Monday, July 21st, 2008

Our first day of VBS was a smack in the face, literally.

We all got up and had breakfast as usual. Then all the students had their quiet time with God while the leaders had their meeting. We then went over to a school and painted the floor of its basketball court. It looked really professional. Next, we headed over to another school and performed all of our dramas. They were not perfect by any stretch but that's OK because it was our first day. Following that, we capped off our performances with 10 of us getting up there and performing the Shackles dance. Everyone looked pretty ridiculous but fortunately, the front row held it together and we pulled it off.

We headed back to the seminary to grab a bite to eat and went out to our first day of VBS. As soon as we got there, we all piled off of the bus and hung out on the soccer field in order to draw in as many kids as possible. So here´s where I explain my first sentence above. I go and sit down on a set of steps next to Ruben and a young girl that befriended Mr. Watson strolls on over wearing a deceptively pleasant smile. This young girl, who we call Star, decides to stomp on Ruben's foot with hers and in Spanish say ¨and what?¨ Since Ruben knows Spanish he replies ¨nothing its ok¨ and she proceeds on to me. Star then stomps on my foot and once again says ¨and what?¨ I do not understand any Spanish, so i just look at her with a confused expression on my face. Apparently the look of confusion is offensive in Peru because at that point suddenly and unexpectedly that young girl reached back with her right hand, stated ¨and don´t look at me like that¨ and slapped me across the face. Just as her cold palm swept across the side of my cheek I exclaimed, ¨Oh¨. Ruben, being a cop, saw the assault and immediately took a step back. I didn't know what to do and I don't remember much else.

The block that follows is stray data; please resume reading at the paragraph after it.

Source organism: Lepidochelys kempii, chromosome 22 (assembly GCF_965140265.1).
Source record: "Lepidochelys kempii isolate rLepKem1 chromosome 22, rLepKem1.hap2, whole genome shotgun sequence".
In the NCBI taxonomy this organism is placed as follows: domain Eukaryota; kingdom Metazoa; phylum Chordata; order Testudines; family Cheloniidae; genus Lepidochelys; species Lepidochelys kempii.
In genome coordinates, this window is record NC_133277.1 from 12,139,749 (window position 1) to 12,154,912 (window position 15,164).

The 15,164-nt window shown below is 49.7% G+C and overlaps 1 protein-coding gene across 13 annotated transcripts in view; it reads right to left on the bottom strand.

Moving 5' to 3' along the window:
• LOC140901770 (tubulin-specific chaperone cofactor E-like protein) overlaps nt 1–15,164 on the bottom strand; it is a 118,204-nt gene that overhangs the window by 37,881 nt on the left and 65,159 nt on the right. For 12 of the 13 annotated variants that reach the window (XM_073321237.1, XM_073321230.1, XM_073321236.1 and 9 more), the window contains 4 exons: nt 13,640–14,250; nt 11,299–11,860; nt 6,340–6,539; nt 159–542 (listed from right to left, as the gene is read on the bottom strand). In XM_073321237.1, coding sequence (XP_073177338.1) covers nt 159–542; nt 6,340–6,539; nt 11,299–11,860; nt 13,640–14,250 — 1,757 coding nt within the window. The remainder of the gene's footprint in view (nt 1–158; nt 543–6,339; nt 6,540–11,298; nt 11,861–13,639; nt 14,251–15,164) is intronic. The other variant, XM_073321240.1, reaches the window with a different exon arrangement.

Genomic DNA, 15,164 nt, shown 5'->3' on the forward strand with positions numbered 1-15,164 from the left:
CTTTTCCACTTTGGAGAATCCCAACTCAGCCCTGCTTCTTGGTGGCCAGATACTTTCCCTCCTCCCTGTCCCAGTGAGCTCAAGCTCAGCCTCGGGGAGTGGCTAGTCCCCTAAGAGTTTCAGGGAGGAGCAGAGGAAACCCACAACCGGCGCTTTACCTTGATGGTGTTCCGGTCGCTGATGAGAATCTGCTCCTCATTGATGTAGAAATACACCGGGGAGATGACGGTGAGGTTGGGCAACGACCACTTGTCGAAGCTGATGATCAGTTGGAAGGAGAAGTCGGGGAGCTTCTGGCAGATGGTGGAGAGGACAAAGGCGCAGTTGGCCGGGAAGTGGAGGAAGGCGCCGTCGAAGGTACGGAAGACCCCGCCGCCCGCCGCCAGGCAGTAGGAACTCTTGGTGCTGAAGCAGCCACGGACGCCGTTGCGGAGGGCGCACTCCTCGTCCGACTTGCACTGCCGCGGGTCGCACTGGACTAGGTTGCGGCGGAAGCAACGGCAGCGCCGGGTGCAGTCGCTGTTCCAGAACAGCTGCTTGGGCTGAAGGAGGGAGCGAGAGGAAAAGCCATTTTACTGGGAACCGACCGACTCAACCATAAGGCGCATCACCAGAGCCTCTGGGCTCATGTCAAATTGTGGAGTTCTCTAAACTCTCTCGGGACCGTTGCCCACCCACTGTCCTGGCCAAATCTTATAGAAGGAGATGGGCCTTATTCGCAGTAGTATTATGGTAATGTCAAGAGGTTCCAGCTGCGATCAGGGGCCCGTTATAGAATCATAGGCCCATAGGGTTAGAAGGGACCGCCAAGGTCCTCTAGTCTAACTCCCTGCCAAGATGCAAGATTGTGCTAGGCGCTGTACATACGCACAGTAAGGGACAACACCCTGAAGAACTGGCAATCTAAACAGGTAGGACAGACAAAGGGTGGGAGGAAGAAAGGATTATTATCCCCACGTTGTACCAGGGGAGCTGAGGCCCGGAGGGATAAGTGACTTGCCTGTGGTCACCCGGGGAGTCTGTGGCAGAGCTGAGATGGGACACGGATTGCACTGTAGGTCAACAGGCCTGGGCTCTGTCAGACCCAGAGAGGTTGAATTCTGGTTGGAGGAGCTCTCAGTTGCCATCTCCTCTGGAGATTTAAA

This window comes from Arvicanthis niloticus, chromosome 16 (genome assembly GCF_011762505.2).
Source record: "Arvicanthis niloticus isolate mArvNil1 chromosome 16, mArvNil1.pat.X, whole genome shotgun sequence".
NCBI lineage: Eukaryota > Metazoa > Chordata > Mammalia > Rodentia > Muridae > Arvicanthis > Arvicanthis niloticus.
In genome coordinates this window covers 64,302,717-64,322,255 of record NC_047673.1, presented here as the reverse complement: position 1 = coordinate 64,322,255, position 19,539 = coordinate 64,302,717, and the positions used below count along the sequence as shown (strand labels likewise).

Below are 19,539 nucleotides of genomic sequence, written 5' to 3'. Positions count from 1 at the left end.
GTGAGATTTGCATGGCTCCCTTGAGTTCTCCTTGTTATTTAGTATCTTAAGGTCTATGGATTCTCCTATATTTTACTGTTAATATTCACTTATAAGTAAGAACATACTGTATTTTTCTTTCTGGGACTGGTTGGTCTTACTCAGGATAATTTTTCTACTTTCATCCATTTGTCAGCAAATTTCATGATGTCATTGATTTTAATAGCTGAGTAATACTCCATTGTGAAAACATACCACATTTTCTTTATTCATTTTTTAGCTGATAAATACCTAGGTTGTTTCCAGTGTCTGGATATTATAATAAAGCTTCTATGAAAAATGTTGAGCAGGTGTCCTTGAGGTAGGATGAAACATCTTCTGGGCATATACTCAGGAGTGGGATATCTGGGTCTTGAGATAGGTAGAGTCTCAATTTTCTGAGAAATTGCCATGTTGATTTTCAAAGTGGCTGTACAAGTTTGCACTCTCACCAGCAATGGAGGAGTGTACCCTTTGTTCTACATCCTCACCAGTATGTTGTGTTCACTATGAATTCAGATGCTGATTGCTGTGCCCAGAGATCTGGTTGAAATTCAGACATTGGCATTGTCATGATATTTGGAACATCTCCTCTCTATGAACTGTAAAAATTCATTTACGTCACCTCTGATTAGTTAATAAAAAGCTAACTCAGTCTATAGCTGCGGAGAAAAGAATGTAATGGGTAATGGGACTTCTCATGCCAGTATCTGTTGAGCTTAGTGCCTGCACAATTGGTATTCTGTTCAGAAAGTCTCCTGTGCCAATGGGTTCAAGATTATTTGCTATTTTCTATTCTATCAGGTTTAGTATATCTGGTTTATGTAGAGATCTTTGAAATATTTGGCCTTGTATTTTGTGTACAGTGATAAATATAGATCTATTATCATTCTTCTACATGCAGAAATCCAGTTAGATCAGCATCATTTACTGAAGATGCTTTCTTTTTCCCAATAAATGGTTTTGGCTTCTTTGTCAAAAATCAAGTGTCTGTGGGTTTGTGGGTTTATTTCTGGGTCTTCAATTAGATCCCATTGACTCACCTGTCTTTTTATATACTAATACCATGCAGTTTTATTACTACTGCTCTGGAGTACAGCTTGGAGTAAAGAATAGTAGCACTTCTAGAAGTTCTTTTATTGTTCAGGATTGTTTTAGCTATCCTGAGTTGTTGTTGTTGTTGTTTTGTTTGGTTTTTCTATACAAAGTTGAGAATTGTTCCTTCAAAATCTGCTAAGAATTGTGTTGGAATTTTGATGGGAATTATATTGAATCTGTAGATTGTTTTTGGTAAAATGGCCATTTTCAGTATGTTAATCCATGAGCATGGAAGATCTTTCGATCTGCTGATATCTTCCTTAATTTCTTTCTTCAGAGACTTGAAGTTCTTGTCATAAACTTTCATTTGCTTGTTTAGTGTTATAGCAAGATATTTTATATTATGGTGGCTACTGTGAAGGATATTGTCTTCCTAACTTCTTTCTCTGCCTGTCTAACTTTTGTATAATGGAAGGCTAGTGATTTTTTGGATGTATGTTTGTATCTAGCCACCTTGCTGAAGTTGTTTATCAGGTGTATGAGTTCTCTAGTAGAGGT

But the VBS went very smoothly and the kids loved it. We still love the children of Peru.

Giancarlo Romani

Today started off early as usual and will finally wind down around 10:30pm. Today was the first actual “work/VBS” day. Our first stop was to the school in the Nocheta community. We have been here for a few days now, but I still have not gotten over the appearance of their living environments. As very privileged Americans, we all step off the bus and think that these people live an extrememly impoverished and under-privileged lifestyle. This may be true, but the fact of the matter is, these people are happy and happy with the things they have. Many of these Peruvians we have been involved with have found a way to walk the fine line between living simply, and living in poverty.

I had been very anxious leading up to today and the first Vacation Bible School. I am one of the 2 leaders of my group and were the first to do VBS. I was a little worried that were not prepared enough or the activities we had were not sufficient. However, after spending just a couple of days with the Peruvian kids, I realized we could have done absolutely ANYTHING or given them anything and they would have loved every minute of it. The one thing these kids love the most is your attention. All of the little ones run to you shouting“¡Vuelta, vuelta!” or “arriba” which means they want you to pick them up and swing them around in circles—how quickly the lines form to be next!! In American society all kids are taught to not talk to strangers and stay away from them. However, in Peru, it is the exact opposite. From the second we are off the bus and within arms´ reach, the kids crave your attention and want us to just play with them and pick them up. I am sure that other people are posting many similar blogs, but with good reason. There is no way to imagine the things you could possible see here without actually visiting a place like this, simply because it is so far from what we as Americans are accustomed. From lifestyles, hobbies, relationships, and methods of living, Peruvians have so many different ways of living than anything Americans have ever seen or will ever see. The week is still young and already, this trip is something I wont ever be able to forget as long as I live. I hope to visit again.

Adam Ivester